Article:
ln(Demand) ln(Price) ln(Pwm) ln(mos) ln(age) ln(Inc) ln(adv) Dec Feb 3.85 7.31 7.09 0.00 3.91 10.46 5.30 0 0 3.93 7.31 6.91 0.69 3.89 10.47 5.30 0 1 3.69 7.31 6.68 1.10 3.87 10.48 5.52 0 0 4.80 6.80 7.31 1.39 3.85 10.49 5.42 0 0 4.84 6.80 7.38 1.61 3.83 10.50 5.19 0 0 4.80 6.80 7.24 1.79 3.81 10.51 4.79 0 0 4.76 6.80 6.91 1.95 3.79 10.52 6.21 0 0 4.29 7.09 6.48 2.08 3.77 10.53 4.84 0 0 4.49 7.09 6.79 2.20 3.75 10.54 6.40 0 0 4.34 7.09 6.49 2.30 3.73 10.55 4.94 0 0 4.52 7.09 6.89 2.40 3.71 10.56 5.39 0 0 4.52 7.09 6.49 2.48 3.69 10.57 4.79 1 0 4.13 7.31 6.79 2.56 3.67 10.58 3.91 0 0 4.34 7.31 6.93 2.64 3.65 10.59 4.83 0 1 4.01 7.31 5.78 2.71 3.63 10.60 6.33 0 0 4.48 7.31 7.31 2.77 3.61 10.61 5.70 0 0 4.88 7.00 7.31 2.83 3.59 10.62 5.53 0 0 4.72 7.00 6.68 2.89 3.57 10.63 5.99 0 0 4.74 7.00 6.68 2.94 3.55 10.64 5.30 0 0 4.88 7.00 7.21 3.00 3.53 10.65 5.01 0 0 4.94 7.00 7.21 3.04 3.51 10.66 6.53 0 0 4.78 7.00 6.68 3.09 3.49 10.67 5.30 0 0 4.85 7.00 6.72 3.14 3.47 10.68 6.21 0 0 5.00 6.86 6.67 3.18 3.45 10.69 4.94 1 0 5.05 6.86 7.09 3.22 3.43 10.70 5.57 0 0 5.11 6.86 7.09 3.26 3.41 10.71 5.48 0 1 5.16 6.86 7.38 3.30 3.39 10.72 6.26 0 0 4.98 6.86 6.40 3.33 3.37 10.73 6.27 0 0 4.84 7.09 6.40 3.37 3.35 10.74 6.46 0 0 4.54 7.31 6.40 3.40 3.33 10.75 5.77 0 0 4.77 7.17 6.40 3.43 3.31 10.76 5.58 0 0 4.80 7.13 6.40 3.47 3.29 10.77 4.98 0 0 4.88 7.13 6.55 3.50 3.27 10.78 5.65 0 0 4.93 7.09 6.55 3.53 3.25 10.79 6.26 0 0

 SUMMARY OUTPUT Regression Statistics Multiple R 0.986941 R Square 0.974052 Adjusted R Square 0.965749 Standard Error 0.069079 Observations 34 ANOVA df SS MS Regression 8 4.478337 0.559792 Residual 25 0.119299 0.004772 Total 33 4.597636 Coefficients Standard Error t Stat Lower 95.0% Upper 95.0% Intercept 27.29298 0 65535 27.29298 27.29298 ln(Price) -1.21469 0.085059 -14.2805 -1.38987 -1.0395 ln(Pwm) 0.258325 0.040836 6.325837 0.17422 0.342429 ln(adv) 0.023881 0.022677 1.053086 -0.02282 0.070585 Dec 0.060605 0.055786 1.086398 -0.05429 0.175498 Feb 0.01679 0.044114 0.380596 -0.07406 0.107644 mos in business 0.115075 0.036956 3.113827 0.038963 0.191188 Ave Age -1.30596 0 65535 -1.30596 -1.30596 Income -1.09152 0 65535 -1.09152 -1.09152 Remove income SUMMARY OUTPUT Regression Statistics Multiple R 0.986941 R Square 0.974052 Adjusted R Square 0.967066 Standard Error 0.067738 Observations 34 ANOVA df SS MS Regression 7 4.478337 0.639762 Residual 26 0.119299 0.004588 Total 33 4.597636 Coefficients Standard Error t Stat Lower 95.0% Upper 95.0% Intercept 13.76921 1.097963 12.54069 11.51231 16.0261 ln(Price) -1.21469 0.083407 -14.5633 -1.38613 -1.04324 ln(Pwm) 0.258325 0.040043 6.451113 0.176014 0.340635 ln(adv) 0.023881 0.022237 1.073942 -0.02183 0.069589 Dec 0.060605 0.054702 1.107913 -0.05184 0.173047 Feb 0.01679 0.043257 0.388134 -0.07213 0.105707 mos in business 0.115075 0.036239 3.175493 0.040586 0.189565 Ave Age -0.76836 0.155205 -4.95063 -1.08739 -0.44933 remove Dec, Feb and Adv SUMMARY OUTPUT Regression Statistics Multiple R 0.971709 R Square 0.944219 Adjusted R Square 0.938641 Standard Error 0.092459 Observations 34 ANOVA df SS MS Regression 3 4.341174 1.447058 Residual 30 0.256462 0.008549 Total 33 4.597636 Coefficients Standard Error t Stat Lower 95.0% Upper 95.0% Intercept 10.67027 0.984992 10.83285 8.65865 12.68189 ln(Price) -1.18737 0.105218 -11.2848 -1.40226 -0.97249 ln(Pwm) 0.237193 0.051394 4.615168 0.132232 0.342154 mos in business 0.282874 0.020884 13.54498 0.240223 0.325524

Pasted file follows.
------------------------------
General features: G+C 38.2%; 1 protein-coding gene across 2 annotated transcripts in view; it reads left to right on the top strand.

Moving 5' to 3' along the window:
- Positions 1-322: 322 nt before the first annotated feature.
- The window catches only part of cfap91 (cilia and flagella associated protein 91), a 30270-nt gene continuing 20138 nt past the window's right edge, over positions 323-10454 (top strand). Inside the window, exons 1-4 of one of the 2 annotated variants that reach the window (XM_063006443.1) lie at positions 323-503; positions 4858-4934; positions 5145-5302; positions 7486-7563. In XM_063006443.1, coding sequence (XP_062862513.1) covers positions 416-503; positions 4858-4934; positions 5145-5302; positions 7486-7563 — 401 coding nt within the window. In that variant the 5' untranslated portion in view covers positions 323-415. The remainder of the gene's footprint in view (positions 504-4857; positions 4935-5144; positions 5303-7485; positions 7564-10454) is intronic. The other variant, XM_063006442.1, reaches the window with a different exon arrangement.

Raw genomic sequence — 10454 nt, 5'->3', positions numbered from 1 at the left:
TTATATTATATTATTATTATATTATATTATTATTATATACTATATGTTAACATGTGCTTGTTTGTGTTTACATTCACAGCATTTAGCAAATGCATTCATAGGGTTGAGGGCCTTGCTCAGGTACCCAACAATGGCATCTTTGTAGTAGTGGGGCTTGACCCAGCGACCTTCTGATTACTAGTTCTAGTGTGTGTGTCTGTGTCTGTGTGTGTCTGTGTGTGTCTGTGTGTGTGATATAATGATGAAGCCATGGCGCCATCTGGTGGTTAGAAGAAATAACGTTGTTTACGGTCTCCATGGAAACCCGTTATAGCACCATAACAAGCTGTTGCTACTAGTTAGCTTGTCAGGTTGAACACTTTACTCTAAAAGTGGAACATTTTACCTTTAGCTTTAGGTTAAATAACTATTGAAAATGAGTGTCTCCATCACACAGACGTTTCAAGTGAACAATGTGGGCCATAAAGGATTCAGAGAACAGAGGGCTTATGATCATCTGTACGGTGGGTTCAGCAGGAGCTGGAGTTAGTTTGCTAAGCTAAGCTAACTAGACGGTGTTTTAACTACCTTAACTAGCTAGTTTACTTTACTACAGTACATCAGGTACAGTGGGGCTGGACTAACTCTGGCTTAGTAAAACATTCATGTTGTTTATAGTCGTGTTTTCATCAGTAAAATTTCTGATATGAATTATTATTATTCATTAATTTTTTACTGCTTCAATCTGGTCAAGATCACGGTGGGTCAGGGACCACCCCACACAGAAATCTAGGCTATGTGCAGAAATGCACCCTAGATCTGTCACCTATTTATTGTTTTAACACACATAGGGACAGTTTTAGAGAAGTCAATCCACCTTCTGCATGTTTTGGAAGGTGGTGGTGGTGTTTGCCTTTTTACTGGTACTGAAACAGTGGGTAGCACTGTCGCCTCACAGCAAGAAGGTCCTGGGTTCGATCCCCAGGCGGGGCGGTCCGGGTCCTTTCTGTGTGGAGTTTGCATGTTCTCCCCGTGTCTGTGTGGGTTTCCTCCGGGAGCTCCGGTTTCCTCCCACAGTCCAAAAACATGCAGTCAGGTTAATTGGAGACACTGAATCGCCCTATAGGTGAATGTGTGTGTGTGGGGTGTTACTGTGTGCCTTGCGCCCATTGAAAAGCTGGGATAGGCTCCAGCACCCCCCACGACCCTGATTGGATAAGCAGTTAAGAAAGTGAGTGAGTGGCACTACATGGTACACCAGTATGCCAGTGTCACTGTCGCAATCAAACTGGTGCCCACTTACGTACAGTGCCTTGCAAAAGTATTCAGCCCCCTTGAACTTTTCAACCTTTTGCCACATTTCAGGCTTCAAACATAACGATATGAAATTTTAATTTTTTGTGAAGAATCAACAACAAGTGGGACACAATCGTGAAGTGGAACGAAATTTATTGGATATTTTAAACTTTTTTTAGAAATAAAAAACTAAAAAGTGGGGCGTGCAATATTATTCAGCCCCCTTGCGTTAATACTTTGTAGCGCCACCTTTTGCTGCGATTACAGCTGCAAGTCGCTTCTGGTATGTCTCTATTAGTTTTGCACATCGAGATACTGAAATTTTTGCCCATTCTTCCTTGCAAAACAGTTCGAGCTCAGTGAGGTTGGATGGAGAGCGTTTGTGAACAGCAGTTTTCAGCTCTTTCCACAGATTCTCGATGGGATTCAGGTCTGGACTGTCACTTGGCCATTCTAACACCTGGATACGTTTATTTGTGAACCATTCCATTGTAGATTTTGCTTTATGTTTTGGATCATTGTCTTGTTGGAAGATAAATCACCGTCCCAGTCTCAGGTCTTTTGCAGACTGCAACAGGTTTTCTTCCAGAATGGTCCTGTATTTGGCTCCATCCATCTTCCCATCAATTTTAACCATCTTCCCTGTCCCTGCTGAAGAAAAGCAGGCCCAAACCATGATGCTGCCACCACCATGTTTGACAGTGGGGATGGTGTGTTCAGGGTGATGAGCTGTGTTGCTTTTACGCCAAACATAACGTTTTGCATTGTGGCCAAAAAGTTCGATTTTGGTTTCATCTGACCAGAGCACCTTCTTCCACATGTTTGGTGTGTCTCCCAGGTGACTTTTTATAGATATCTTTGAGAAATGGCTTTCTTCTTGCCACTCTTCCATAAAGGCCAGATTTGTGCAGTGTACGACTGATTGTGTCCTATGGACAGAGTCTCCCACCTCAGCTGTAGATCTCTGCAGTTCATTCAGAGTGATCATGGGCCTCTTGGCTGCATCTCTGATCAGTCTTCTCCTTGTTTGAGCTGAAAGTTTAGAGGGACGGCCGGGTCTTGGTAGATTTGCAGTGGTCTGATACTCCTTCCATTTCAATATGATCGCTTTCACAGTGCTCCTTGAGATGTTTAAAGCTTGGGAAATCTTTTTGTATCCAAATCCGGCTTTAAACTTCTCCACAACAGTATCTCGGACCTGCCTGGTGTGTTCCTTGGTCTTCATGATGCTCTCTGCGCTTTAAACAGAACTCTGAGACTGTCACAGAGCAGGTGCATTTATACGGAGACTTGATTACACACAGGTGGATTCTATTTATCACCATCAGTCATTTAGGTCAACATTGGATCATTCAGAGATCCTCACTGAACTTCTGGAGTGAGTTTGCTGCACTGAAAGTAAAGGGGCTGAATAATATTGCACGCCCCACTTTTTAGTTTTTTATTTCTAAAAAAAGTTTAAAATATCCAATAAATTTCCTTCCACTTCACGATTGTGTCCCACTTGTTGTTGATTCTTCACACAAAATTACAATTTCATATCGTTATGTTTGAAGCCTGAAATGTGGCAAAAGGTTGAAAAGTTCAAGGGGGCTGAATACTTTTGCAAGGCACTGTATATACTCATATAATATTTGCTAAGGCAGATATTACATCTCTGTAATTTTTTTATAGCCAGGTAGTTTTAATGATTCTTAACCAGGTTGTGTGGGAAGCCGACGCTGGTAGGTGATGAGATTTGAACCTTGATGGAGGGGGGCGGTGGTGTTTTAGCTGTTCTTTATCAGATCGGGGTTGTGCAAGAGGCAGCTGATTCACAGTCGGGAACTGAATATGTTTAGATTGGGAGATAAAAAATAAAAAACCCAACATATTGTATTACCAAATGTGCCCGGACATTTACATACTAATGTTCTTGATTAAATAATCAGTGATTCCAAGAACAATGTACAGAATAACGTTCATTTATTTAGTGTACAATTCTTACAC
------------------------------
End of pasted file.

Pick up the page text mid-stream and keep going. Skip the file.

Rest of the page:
No improvement - in fact I had to remove variables that seem intuitive.  I will stick with my linear model (I reality I might also investigate squaring some of the variables).

I will stick with my first linear demand model.

Now we can forecast our sales.  These are the types of questions I can answer with my model.

1. What type of demand loss should I expect if I raise my prices?
2. What level of demand increase should I anticipate if I spend an additional \$100 of advertising?
3. How will my demand changes as incomes rise?  As my customers age?
4. If I want to open a similar store in Westmont and forecast the following:

Price at Walmart = \$1200/carat

Age = 45

What should expect to sell in the first 3 months of the year (Jan-Mar) if I open the store in Jan?

I use the demand equation for forecast sales in each month.  Check this yourself on excel and see if you can replicate these results.

 Jan Feb Mar Total Ave Pwm = 1200 95.6766 107.1666 101.3566 304.1998 101.3999 Age= 45 Adv = 500 Price 1000